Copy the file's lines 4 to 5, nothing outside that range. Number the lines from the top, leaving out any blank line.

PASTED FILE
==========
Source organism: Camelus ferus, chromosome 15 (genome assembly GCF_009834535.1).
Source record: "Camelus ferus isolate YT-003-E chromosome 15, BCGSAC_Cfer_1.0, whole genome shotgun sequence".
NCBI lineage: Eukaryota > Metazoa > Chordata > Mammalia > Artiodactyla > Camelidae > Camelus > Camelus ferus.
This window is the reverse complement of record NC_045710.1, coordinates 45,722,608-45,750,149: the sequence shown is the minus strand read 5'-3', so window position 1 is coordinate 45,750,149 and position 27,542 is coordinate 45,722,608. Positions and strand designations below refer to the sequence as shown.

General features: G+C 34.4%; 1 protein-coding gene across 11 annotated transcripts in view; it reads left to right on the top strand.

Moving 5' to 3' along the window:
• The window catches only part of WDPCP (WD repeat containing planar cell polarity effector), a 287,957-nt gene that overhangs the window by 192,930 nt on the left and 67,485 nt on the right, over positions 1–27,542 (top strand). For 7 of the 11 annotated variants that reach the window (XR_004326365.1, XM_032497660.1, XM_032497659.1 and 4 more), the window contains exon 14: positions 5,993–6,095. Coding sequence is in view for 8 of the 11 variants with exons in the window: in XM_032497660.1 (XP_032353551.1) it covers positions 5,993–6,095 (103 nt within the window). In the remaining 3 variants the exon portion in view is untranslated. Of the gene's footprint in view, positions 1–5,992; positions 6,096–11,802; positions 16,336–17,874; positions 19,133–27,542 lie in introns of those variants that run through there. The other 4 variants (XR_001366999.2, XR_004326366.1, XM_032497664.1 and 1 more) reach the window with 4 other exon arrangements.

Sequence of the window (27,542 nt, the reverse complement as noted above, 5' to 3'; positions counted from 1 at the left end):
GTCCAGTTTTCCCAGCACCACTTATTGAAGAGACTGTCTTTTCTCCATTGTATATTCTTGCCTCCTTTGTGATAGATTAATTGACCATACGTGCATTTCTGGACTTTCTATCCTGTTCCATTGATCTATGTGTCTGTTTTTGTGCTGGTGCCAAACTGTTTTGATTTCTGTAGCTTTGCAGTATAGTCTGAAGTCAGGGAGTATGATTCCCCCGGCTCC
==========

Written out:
This window is the reverse complement of record NC_045710.1, coordinates 45,722,608-45,750,149: the sequence shown is the minus strand read 5'-3', so window position 1 is coordinate 45,750,149 and position 27,542 is coordinate 45,722,608. Positions and strand designations below refer to the sequence as shown.

General features: G+C 34.4%; 1 protein-coding gene across 11 annotated transcripts in view; it reads left to right on the top strand.